Long before the apparent murder of a journalist inside a Saudi Arabian consulate, the impulsive and ruthless nature of the nation’s young Crown Prince was on display to the world.
Last November Lebanon’s Prime Minister was called to Riyadh, prevented from leaving and forced to resign — as an apparent attempt to spark an overreaction from Saudi Arabia’s arch-enemy, Iran, and its Lebanese proxy, Hezbollah.
It was a rash move that could easily have unleashed a new bout of fighting in war-scarred Beirut.
Then, the political and royal rivals of Crown Prince Mohammed bin Salman were placed under house arrest in a five-star hotel until they bowed to his authority and handed over vast amounts of cash.
And then there is the ongoing crackdown on dissent in Saudi Arabia, culminating in the jailing of reformers, and prosecutors calling for the execution of a group of feminists who had dared to demand that they be allowed to drive.
These extraordinary actions are at odds with the image projected by Mohammed bin Salman, and so desperately wanted by the West: a young and thoughtful reformer determined to bring Saudi Arabia out of the dark ages, and who is willing to take a stand against Iran.
He is making changes to a nation that has spent four decades spreading its brand of puritanical Islam.
Under the Crown Prince, colloquially known as MBS, women have finally been allowed to drive.
He has declared that the real enemy of the Arab world is extremism, not Israel.
He appeared on the cover of Time magazine and even won over influential commentators like Thomas Friedman of the New York Times.
“MBS is on a mission to bring Saudi Islam back to the centre,” wrote Friedman.
But the change has to be on MBS’s terms. Anything else is a threat to his power.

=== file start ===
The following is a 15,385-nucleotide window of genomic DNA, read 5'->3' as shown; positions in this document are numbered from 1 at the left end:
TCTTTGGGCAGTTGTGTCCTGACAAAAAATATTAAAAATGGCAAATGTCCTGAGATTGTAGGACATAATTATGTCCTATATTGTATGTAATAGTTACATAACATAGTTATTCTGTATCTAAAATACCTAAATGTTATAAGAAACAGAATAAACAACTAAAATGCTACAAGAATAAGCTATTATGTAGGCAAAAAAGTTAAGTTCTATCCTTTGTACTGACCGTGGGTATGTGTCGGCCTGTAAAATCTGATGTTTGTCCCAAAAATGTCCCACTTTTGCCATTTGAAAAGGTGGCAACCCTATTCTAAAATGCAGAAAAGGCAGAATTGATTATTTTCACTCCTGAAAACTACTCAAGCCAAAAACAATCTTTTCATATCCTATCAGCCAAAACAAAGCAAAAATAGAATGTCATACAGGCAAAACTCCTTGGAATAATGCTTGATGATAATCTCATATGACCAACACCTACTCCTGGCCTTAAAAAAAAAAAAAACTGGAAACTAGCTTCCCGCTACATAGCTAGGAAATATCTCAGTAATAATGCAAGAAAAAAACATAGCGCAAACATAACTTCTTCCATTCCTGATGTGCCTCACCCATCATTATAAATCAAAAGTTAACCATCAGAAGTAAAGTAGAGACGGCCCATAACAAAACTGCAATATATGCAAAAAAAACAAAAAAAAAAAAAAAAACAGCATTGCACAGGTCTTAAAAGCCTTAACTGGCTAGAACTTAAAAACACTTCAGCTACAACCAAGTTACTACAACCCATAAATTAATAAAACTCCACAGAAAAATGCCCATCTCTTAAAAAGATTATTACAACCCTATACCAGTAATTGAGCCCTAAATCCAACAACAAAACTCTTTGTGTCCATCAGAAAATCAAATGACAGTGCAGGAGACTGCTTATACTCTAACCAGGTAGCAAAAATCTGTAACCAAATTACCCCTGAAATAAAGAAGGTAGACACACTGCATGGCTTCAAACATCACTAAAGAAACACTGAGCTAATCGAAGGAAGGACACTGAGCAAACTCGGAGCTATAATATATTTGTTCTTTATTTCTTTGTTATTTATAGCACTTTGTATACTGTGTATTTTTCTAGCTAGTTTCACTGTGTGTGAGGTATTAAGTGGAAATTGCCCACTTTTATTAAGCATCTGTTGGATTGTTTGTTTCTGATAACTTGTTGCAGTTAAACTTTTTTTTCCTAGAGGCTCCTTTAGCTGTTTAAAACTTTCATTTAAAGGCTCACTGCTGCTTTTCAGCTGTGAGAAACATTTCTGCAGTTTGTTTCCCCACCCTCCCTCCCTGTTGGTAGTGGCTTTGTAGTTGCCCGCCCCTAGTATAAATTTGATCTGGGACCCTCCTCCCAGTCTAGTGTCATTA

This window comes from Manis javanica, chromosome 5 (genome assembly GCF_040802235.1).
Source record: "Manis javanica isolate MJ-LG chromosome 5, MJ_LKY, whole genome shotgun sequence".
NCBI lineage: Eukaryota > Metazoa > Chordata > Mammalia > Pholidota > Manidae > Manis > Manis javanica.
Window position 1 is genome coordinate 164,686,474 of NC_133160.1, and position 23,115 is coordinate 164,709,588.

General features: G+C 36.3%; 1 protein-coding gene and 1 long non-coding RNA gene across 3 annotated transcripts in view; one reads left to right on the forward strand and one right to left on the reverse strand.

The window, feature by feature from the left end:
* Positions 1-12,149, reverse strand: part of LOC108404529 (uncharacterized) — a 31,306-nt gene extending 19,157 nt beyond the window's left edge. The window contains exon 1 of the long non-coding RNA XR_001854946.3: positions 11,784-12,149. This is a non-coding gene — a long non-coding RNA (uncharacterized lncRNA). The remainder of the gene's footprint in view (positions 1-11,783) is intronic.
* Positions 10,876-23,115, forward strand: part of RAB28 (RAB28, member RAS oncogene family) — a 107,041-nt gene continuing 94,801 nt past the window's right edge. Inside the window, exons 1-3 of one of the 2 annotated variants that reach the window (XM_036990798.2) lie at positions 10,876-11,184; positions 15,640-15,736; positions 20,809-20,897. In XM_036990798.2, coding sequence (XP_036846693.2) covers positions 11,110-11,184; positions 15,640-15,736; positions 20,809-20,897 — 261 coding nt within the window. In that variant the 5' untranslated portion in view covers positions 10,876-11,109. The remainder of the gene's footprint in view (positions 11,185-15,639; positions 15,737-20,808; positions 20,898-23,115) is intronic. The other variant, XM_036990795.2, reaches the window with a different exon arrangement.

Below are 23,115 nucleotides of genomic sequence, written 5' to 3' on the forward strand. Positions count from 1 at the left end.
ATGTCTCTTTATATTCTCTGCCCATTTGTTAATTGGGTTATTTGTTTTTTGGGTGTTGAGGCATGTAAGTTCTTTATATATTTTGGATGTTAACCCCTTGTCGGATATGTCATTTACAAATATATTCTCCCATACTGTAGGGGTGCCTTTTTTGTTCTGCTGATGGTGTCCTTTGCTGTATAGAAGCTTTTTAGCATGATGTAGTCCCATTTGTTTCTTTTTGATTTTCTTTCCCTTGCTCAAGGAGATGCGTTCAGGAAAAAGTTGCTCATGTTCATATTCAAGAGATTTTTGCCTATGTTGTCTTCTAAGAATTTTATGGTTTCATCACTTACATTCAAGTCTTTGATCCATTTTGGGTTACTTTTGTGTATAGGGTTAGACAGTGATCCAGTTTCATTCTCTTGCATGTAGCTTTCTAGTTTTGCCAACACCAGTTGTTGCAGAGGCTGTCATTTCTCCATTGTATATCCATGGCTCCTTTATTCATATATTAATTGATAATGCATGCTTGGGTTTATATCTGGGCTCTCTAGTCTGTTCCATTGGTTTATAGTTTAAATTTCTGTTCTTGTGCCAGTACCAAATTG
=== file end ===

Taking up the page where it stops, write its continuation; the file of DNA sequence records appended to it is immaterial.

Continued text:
As one columnist put it, the “arrests were simply about controlling the narrative”.
That columnist was Jamal Khashoggi.
As payback for columns like this, it now appears likely that the veteran journalist and editor was murdered inside the Saudi consulate in Istanbul, after he went to collect some documents needed for his marriage.
A Saudi hit team was waiting for him. He had dared to criticise some of the policies of the impulsive Mohammed bin Salman.
The Washington Post has reported that Turkey has audio recordings that capture Mr Khashoggi’s torture and murder.
CCTV footage and passenger manifests purport to show the arrival of a hit squad in Istanbul the morning that the journalist was due at the consulate, and the movement of their vehicles between the consulate and the nearby consul-general’s home.
Having done their work, the team left later that night.
It was an extraordinary act: Mr Khashoggi is a US resident and an influential commentator.
His disappearance was bound to become major news.
In a nation where dissent and independence is not tolerated, the only person who could have authorised such an act is Mohammed bin Salman.
Last November, Jamal Khashoggi wrote: “The impulsivity of MBS has been a consistent theme — from the war in Yemen to the wave of arrests of constructive critics, royals and senior officials accused of corruption.”
By his own suspected death, Jamal Khashoggi has been proved right: the crown prince does what he wants, regardless of consequences.Brexit backstop must be finite, says Dominic Raab ahead of crunch summit